My apologies for neglecting my blogging duties the last several days. In doing so I missed the nice burst of snow that the mountain received Friday which yielded a surprisingly good powder day according to the reports I got. 2 rounds of freezing rain have left MRG somewhat "encrusted" and we actually could use some warmer temps (or another 10 inches of pow) to loosen things up. Winter has been fighting rather admirably to maintain control over the weather in Vermont and by the looks of things, this should continue to be the case.
Temperatures as high as 40 on Tuesday could help soften part of the mountain though I can't promise much in the way of accompanying sunshine. We can expect some of the latter on Wednesday as a dry Canadian airmass assumes control of New England's weather picture. The dry weather during the middle of the week is certainly a change relative to expectations a few days ago and the sunshine should be a welcome sight which will allow temperatures to again warm toward 40 after beginning the day in the 20's. The forecast picture continues to look on the active side however and after another dry and somewhat sunny start, clouds should advance into the region by late in the day Thursday in advance of our next and somewhat interesting looking storm system.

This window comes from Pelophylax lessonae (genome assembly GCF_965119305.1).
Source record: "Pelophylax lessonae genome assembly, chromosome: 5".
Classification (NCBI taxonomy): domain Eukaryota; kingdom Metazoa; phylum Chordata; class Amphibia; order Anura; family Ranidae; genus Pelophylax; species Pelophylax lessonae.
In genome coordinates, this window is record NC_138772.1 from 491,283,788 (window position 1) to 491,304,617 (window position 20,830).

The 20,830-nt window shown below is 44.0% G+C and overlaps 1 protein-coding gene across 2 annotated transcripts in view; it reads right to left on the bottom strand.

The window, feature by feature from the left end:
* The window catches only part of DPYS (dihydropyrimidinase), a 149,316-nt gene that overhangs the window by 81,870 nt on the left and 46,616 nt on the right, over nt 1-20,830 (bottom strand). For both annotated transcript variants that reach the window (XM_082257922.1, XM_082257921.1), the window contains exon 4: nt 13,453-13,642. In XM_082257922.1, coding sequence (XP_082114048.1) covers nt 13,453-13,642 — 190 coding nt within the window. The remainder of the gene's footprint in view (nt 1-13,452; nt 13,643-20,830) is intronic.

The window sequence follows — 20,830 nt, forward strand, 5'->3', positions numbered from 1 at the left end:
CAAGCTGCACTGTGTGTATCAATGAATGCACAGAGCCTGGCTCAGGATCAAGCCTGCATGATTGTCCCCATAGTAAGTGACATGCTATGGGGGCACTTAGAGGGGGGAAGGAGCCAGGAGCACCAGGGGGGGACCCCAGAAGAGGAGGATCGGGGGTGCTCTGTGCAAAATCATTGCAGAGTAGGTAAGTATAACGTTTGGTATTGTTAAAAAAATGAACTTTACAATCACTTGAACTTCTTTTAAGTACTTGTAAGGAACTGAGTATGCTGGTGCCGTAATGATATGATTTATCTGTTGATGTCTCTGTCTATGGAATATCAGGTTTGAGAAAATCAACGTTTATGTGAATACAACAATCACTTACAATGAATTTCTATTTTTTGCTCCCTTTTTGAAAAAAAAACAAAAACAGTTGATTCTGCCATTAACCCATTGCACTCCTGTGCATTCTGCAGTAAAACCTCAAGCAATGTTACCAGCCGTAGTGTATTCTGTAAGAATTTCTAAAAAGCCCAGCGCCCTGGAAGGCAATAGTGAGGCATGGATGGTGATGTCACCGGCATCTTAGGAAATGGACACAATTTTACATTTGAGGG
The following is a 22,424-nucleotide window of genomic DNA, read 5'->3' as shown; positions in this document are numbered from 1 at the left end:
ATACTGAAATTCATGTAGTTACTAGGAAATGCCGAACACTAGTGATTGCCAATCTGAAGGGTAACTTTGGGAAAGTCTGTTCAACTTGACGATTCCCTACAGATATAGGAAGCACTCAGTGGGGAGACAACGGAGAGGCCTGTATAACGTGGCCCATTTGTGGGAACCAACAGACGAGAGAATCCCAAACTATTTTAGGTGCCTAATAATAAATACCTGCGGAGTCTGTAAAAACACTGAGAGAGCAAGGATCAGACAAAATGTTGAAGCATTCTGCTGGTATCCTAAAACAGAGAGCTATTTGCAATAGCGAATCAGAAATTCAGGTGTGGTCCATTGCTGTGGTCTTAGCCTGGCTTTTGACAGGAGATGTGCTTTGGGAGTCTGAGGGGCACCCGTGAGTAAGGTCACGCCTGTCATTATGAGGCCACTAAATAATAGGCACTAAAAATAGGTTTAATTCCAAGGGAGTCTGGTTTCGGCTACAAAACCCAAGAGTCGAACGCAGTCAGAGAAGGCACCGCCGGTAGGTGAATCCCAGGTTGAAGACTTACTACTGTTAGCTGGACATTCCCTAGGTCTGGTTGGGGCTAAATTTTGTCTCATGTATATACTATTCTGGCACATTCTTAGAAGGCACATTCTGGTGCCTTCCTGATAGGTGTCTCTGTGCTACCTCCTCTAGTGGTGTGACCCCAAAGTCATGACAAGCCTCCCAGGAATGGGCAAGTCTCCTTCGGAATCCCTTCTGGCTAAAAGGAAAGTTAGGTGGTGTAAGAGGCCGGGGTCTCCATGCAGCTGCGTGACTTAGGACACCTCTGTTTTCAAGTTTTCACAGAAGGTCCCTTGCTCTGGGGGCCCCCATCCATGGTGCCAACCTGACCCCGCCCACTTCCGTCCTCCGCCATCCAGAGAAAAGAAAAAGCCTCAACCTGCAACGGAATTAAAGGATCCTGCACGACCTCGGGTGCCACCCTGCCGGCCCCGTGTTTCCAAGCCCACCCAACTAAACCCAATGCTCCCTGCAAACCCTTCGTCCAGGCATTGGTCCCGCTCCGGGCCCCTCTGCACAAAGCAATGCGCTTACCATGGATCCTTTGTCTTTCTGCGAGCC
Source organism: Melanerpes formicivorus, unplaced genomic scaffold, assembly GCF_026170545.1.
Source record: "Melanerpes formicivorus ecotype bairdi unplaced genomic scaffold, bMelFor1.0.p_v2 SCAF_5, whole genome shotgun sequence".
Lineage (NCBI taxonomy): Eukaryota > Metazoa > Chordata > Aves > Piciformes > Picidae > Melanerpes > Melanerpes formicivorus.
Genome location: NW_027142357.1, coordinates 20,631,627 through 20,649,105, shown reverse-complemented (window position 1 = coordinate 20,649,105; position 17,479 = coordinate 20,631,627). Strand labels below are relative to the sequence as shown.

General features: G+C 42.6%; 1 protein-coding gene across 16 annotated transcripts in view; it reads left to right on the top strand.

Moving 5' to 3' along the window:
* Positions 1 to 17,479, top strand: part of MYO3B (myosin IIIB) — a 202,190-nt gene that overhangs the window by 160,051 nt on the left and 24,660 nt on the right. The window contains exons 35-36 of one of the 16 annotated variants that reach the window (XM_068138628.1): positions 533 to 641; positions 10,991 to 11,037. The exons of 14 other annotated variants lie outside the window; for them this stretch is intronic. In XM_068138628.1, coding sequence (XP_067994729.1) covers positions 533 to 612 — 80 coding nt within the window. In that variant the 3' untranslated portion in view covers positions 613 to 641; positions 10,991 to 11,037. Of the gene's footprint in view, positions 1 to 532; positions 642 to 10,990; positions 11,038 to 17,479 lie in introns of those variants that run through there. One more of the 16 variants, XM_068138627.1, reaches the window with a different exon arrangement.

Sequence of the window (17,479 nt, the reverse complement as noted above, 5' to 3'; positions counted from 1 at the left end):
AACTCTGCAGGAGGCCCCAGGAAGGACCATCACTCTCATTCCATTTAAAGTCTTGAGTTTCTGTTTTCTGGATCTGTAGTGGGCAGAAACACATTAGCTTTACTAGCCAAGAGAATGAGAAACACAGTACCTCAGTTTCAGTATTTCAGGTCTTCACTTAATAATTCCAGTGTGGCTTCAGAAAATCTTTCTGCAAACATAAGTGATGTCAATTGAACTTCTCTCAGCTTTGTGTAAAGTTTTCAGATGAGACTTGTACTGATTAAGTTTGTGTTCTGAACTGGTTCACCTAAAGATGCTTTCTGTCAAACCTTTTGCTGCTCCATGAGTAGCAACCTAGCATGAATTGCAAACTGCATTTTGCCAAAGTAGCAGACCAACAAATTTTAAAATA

Over the last 48 hours or so, the data has begun aligning around the idea of what I would call a significant east coast weather system though certainly not historic. The dry and yet not especially cold Canadian airmass, the relative strength of the storm, and the track of the center of lowest pressure begs the question of whether we could actually pull out an early spring victory. All of the aforementioned variables are certainly aligned to make this possible but remain rather marginal at least as of now. The Canadian airmass only supports temperatures near the freezing mark and the track of the storm is indicated to be over the Delmarva which is south of what we consider to be ideal. Still, a significant elevation event which would include some significant high elevation powder should be included in the possibility spectrum along with a total miss. The timing of all this would be in the late Friday to Saturday time frame. In the wake of this potential storm should be more clouds late Saturday and Sunday and some potential snow showers. Temperatures should remain relatively close to the freezing mark through the upcoming weekend.
Dry weather should prevail for Monday and Tuesday of next week before another conglomeration of storminess of some variety impacts the weather in the period between April 4th-6th. This 3-day window looks to be the warmest (relative to normal) in the upcoming 2-week outlook and most of the precipitation should be of the rain variety. Ensembles indicate another potential loosening of the jet in the Pacific and some jet stream ridging over Alaska and the Yukon. The combination of these two features would lead to another round of winter during the period between April 6th and April 12th. So in summary, in no way would I be willing to declare winter finished in Vermont.